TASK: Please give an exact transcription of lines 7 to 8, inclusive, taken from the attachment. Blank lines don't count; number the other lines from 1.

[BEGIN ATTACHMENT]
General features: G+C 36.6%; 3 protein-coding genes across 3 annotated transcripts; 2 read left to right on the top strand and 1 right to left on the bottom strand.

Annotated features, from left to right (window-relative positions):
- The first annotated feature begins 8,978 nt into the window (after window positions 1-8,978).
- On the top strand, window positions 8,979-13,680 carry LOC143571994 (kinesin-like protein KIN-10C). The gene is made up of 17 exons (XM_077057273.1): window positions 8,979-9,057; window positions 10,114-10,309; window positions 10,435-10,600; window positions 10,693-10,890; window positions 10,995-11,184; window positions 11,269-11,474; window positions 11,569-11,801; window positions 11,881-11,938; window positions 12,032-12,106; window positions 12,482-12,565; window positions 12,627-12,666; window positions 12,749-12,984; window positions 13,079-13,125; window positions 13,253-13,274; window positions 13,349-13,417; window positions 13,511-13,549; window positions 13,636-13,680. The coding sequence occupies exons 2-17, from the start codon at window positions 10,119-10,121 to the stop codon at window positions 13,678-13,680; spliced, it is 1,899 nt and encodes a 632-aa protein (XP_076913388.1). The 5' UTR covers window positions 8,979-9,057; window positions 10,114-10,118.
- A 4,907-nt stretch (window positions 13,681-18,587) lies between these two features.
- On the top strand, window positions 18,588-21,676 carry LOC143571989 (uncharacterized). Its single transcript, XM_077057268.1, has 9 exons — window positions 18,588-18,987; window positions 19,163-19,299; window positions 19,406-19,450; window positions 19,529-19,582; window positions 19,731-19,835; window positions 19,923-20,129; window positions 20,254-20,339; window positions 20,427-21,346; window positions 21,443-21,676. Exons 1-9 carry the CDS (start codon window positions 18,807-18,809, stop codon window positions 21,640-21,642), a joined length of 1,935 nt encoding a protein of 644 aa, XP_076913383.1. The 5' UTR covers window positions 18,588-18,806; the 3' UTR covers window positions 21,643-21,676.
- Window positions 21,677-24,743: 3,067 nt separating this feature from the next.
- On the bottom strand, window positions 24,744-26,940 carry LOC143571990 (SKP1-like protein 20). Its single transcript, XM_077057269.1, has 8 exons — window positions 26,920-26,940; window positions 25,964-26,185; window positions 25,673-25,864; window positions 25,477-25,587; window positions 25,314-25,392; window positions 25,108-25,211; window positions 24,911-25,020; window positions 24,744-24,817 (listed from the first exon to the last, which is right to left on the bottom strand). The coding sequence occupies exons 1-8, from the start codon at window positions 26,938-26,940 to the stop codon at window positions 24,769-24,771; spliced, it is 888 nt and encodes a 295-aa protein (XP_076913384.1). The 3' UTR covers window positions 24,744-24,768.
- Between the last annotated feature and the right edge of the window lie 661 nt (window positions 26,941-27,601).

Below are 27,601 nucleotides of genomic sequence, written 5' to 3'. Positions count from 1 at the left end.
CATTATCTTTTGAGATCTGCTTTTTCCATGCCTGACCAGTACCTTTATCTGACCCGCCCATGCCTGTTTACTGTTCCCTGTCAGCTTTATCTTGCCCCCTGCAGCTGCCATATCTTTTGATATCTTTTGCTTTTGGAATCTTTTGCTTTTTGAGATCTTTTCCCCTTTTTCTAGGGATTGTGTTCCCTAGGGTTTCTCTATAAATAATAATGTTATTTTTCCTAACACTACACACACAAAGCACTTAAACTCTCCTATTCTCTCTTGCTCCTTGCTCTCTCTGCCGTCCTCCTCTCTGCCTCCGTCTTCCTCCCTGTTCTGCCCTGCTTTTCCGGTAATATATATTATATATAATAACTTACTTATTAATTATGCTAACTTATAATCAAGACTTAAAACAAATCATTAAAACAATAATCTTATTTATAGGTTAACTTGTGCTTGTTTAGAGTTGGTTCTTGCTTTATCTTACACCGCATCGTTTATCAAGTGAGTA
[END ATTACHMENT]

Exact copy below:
- Window positions 21,677-24,743: 3,067 nt separating this feature from the next.
- On the bottom strand, window positions 24,744-26,940 carry LOC143571990 (SKP1-like protein 20). Its single transcript, XM_077057269.1, has 8 exons — window positions 26,920-26,940; window positions 25,964-26,185; window positions 25,673-25,864; window positions 25,477-25,587; window positions 25,314-25,392; window positions 25,108-25,211; window positions 24,911-25,020; window positions 24,744-24,817 (listed from the first exon to the last, which is right to left on the bottom strand). The coding sequence occupies exons 1-8, from the start codon at window positions 26,938-26,940 to the stop codon at window positions 24,769-24,771; spliced, it is 888 nt and encodes a 295-aa protein (XP_076913384.1). The 3' UTR covers window positions 24,744-24,768.